A cross-cultural constant is that water, whether it comes from the Colorado, the Ganges or the Seine, can just get so -- I don’t know -- boring? That’s why beer has been a favorite beverage since the heyday of Ancient Egypt, and why -- somewhere between then and now -- some creative beer drinkers in Liepzig and Goseler, Germany decided to add to the usual hops, barley, yeast and water two interesting ingredients: coriander and salt. The result was "Gosebier," which became hugely popular, especially in Liepzig. It also became popular to add different fruit and nut-flavored extractions to this tart, refreshing and somewhat acidic wheat beer. Raspberry and almond-flavored Gosebier joined the plain version at tables all over Germany, and there was much rejoicing. Unfortunately, Gosebier was literally knocked out of existence around the year 1516 with the amalgamation of Eastern Europe and the adoption of the German Purity Law, which demanded that beer only be brewed using variations on its four base ingredients. History seems to illustrate that even basic good beer can get boring, and eventually the desire for different flavors overtook the German purity law. Gosebier began to make a comeback. Just as this unique beer was regaining popularity, however, the Communist Party took over East Germany. People had a helluva lot more to worry about than, "what neat, fun ingredients we can throw into our bier now?" Four Peaks is glad to report that, since the dissolution of Communism in that part of the world, Gosebier has certainly made its comeback in Liepzig and even in Goseler -- and that it has finally arrived at our brewery. Brewmaster Andy Ingram -- who was the source for all of this information -- describes the Four Peaks Gosebier as a combination of a Belgian white beer (wittbier) and a Berliner wheat (weisse) beer. "The Gosebier is a wheat beer with a mild spiciness from coriander and a tartness from yeast and lactic acid," said Ingram. "It’s refreshing. Many people can get turned off by the idea of adding salt," he said, "but in this case, the addition of salt in just the right quantity does what salt is supposed to do -- enhance the flavors of the beer and give it a big, round mouth-feel." The upcoming beer dinner in March will also feature the three different, traditional Gosebiers as part of the dessert course: raspberry, almond liquer-flavored and regular. Four Peaks Gosebier, which is on tap now at the brewery, weighs in at a light, drinkable 4% alc./vol. Ahh . . . just in time for Spring drinking. Prost!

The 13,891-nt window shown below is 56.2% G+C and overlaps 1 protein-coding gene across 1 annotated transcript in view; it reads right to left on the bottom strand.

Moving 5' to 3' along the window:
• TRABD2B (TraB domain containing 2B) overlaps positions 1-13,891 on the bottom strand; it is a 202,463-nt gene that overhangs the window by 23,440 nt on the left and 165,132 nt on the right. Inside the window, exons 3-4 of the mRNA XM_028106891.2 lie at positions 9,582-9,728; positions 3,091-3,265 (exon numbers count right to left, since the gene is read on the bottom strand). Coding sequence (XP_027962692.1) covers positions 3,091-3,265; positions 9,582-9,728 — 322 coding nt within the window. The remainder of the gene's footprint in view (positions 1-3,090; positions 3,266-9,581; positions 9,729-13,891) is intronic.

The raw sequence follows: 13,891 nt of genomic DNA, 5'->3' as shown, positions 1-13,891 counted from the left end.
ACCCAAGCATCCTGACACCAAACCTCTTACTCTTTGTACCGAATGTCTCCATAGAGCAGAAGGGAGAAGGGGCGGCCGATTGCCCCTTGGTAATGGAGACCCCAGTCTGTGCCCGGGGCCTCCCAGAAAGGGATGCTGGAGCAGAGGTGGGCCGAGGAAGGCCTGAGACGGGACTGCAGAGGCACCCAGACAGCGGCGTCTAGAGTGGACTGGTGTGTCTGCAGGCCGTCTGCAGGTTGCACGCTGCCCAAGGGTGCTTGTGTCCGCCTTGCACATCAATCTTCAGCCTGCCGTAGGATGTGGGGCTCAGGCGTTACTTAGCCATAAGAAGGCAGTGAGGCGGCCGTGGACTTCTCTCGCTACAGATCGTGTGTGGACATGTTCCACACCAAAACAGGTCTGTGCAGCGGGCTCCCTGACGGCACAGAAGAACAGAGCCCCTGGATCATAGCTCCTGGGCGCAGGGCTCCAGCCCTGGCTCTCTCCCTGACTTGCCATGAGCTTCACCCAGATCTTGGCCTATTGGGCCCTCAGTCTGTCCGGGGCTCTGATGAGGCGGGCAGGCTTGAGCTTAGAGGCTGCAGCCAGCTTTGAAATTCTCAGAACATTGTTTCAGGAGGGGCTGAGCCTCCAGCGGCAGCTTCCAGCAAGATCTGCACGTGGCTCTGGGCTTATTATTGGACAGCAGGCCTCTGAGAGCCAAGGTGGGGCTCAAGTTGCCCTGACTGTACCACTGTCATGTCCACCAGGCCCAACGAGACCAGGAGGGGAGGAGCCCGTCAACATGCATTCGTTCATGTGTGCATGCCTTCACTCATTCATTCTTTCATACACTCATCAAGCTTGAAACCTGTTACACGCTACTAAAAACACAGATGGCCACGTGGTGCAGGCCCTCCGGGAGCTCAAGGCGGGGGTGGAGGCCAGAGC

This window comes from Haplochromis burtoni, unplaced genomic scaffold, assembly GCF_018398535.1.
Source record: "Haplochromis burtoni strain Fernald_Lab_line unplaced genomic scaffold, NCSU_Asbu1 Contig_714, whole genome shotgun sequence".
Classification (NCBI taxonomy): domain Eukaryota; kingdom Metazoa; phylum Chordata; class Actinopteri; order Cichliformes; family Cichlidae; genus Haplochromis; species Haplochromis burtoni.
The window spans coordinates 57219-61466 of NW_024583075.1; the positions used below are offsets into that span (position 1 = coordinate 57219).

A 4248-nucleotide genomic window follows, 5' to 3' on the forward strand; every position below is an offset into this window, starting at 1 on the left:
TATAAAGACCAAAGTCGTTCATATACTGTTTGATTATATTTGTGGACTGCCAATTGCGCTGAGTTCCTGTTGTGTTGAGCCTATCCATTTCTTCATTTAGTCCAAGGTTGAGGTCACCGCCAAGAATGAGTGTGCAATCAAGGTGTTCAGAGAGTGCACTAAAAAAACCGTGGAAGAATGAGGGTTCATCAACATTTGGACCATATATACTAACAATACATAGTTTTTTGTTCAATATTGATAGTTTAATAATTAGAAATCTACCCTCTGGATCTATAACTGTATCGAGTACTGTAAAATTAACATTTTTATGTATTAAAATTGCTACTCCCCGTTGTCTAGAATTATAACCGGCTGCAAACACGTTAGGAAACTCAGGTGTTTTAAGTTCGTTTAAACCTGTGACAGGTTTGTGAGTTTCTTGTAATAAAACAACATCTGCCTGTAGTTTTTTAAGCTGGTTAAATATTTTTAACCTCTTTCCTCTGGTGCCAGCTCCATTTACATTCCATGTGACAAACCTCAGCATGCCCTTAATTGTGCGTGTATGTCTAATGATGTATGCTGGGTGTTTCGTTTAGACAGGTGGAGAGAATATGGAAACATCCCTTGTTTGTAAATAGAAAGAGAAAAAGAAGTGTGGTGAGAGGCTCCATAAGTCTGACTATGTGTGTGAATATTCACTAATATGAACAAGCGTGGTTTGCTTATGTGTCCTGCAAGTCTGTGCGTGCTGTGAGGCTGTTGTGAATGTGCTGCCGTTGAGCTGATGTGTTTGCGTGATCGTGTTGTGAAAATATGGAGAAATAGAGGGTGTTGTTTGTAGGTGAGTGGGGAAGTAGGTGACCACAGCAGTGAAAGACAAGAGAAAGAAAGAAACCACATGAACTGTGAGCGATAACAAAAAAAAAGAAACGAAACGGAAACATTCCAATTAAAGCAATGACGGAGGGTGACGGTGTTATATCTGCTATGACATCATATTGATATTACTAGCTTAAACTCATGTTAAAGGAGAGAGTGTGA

daddyslick (36) - Arizona, USA - MAR 16, 2008
5 AROMA 10/10 APPEARANCE 5/5 TASTE 10/10 PALATE 5/5 OVERALL 20/20
This beer is sadly only brewed about once every other year. This beer tastes very much like a Hoegaarden that has a lot of coriander added to it. You can definitely taste the unmalted wheat’s semi-sweet flavor, almost vanilla like in nature. A delicious beer that goes great with everthing they have to offer on the menu
turbo (1271) - Arizona, USA - MAR 12, 2008
3.6 AROMA 7/10 APPEARANCE 4/5 TASTE 7/10 PALATE 3/5 OVERALL 15/20
Cloudy yellow with a thick, white, creamy head and thick lacing.
Nice rich fruity aroma of lemmon and bananas, citrus and oranges.
Nice thick and creamy mouthfeel. easy drinking beer. Would of had another but I was more into the chicken wings than anything else.
hellbilly (3249) - scottsdale über alles, Arizona, USA - MAR 3, 2008
4.3 AROMA 7/10 APPEARANCE 5/5 TASTE 9/10 PALATE 5/5 OVERALL 17/20
UPDATED: MAR 24, 2008 poured a muddy gold color with a frothy insanely creamy head. great retention and lacing on the glass. the aroma is notably lemony with hints of yeasty bread, earthy funk, banana-like fruits, dried herbs and spices. the flavor is lemony but not overly tart. rather, crisp and dry with notes of coriander, black pepper-esque spiciness and light yeast. it is certainly not salty but it is tasted and felt. full bodied with a rich creamy texture and an incredible chewy mouth feel. it’s almost like a melted milk shake. but, at the same time it is very crisp and almost parching...
Bockyhorsey (2607) - Mesa, Arizona, USA - MAR 2, 2008
3.8 AROMA 7/10 APPEARANCE 5/5 TASTE 7/10 PALATE 3/5 OVERALL 16/20
Tap @ Tempe. Aroma was that of a freash lemon dishwash soap on the nose. Cloudy yellow body with white creamy head. Head almost looked like wax on top of pint glass. Most lacing seen on a glass from a beer with lower alcohol content. Flavor was like citrus juice more towards lemon and a mild bittering. Easy on the palate good refreshing brew before a lunch.
GeneralGao (3614) - Iowa City, Iowa, USA - MAR 1, 2008
3.8 AROMA 7/10 APPEARANCE 5/5 TASTE 7/10 PALATE 4/5 OVERALL 15/20
UPDATED: MAR 2, 2008 Draft at the brewpub (Tempe location). The commercial description leaves the style somewhat open to interpretation, but, I think it best fits into the ’Traditional Ale’ designation. Poured a murky yellow orange color. Head was thick, tenacious, and creamy. Almost foam rubber-ish thick. The retention and lacing were excellent. About as good looking as a beer can be. Aroma was of strong yeasty bread dough, citrus, and coriander. Very wit-like. The flavor was also most reminiscent of a wit with distinct citrus (especially orange/lemon), and yeasty bread dough. There was also a hint of sour peach. Both subdued acidity and delicate sweetness intermingled on the tongue. I also occasionally detected what tasted like a bit of cinnamon. Pretty tasty beer and well suited for Arizona’s climate.
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